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fic: Intelligence

Title: Intelligence
Author: fengirl88
Fandom: BBC Sherlock
Pairing/Characters: Sherlock/John established relationship; Mycroft, John, OMCs, Mummy
Rating: R for themes
Warnings: Implied Sexual Abuse; Implied Incest; Traumatic Memory
Wordcount: ~2200
Disclaimer: They're still not mine.
Summary: As he'd said to John Watson when they first met, he worries about Sherlock. Constantly. 
Fifth in the series that begins with Invasion, Reconnaissance, Reveille and Ambush.
A/N: Thanks again to blooms84 , ginbitch and kalypso_v for beta and cheerleading; to shefa for encouraging comments on previous stories in the series; and to marysutherland for many useful discussions about where this is all heading.


John Watson seems constrained, holding himself in check, Mycroft thinks. The sense of control is palpable, but there's also a feeling of anger, something violent and explosive not very far below the surface.

The man's not armed, of course; he wouldn't have got past security if he had been. But Mycroft's seen the files, so he knows what John can do in unarmed combat. What he'd be able to do to him before Anthea could even make it through the door. He begins to wonder if it was a mistake to see John alone.

He'd assumed John's evident attachment to Sherlock would stop him from doing anything – regrettable. Anything that would put him behind bars, separate him from Sherlock. But if something has gone badly wrong with Sherlock – as it well might – that brake can't be relied on to work any more.

“What can I do for you, John?” he asks. Trying to sound calm, in control. Trying to ignore the look of disgust that crosses Watson's face when he uses his first name. Perhaps the informality was a mistake. It usually is, in Mycroft's experience. Even though convention dictates that calling your brother's partner Dr Watson constitutes a slight in itself.

“Is my brother–”

It shouldn't be this difficult to ask if Sherlock's drug habit has returned, should it? Which would surely be the obvious explanation of John's request for an interview.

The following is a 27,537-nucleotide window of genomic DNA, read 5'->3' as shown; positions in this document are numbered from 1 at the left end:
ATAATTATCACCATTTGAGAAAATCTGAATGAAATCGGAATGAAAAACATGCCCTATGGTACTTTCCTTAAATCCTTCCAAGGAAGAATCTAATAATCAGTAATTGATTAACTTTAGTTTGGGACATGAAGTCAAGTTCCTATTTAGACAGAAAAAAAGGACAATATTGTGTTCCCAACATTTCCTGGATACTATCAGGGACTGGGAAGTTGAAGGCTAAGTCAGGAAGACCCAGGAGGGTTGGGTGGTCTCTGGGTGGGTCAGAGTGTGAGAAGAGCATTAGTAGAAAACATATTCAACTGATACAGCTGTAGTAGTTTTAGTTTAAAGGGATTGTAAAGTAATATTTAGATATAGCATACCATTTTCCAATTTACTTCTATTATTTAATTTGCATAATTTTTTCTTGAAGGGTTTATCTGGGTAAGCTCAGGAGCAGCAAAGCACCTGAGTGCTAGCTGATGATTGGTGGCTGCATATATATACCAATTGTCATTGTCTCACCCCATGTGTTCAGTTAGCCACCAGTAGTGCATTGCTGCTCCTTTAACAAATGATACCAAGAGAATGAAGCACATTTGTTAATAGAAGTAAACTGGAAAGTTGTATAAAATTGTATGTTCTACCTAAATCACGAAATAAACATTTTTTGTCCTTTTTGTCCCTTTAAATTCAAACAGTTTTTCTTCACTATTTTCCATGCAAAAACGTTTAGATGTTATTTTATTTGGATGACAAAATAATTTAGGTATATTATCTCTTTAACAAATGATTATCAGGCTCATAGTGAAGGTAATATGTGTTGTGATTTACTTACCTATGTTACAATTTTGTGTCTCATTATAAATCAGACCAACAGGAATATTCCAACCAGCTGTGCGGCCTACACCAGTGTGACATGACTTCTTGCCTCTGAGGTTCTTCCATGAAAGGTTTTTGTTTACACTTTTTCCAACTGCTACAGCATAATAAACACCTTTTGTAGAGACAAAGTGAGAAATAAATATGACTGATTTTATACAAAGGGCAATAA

He tries again: “Has Sherlock – done something to give you cause for concern?”

There's a long pause before John says, heavily, “In a way. Though it's not what he's done that I'm here about.”

Mycroft feels a prickle of sweat, sudden and sharp in his armpits. The expression on John's face is frankly unnerving. Heaven knows what Sherlock has been fabricating now.

“I do assure you, Dr Watson,” he says, in his most reasonable voice, “that whatever Sherlock may have told you to the contrary, my actions have always been prompted only by concern for his welfare.”

It's quite a tally, over the years. Making the minor drugs charges go away; making sure they never became major ones. Organizing one detoxification clinic stay after another and watching them all fail, because as Sherlock rightly said, there is always someone who will give you what you want, even in a place like that, if you're willing to pay the price for it. All that furious ingratitude and blame, as if it was his fault Sherlock had taken to drugs in the first place. Trying to find a way to keep him safe, keep him out of trouble, as he'd promised Mummy he always would.

As he'd said to John Watson when they first met, he worries about Sherlock. Constantly.

Or he used to. Since John's advent, he'd almost begun to believe that perhaps he could afford to relax his perpetual vigilance. Sherlock hadn't given up his dangerous pursuits, but there had seemed to be a blessed core of stability in his life now, in the form of this man.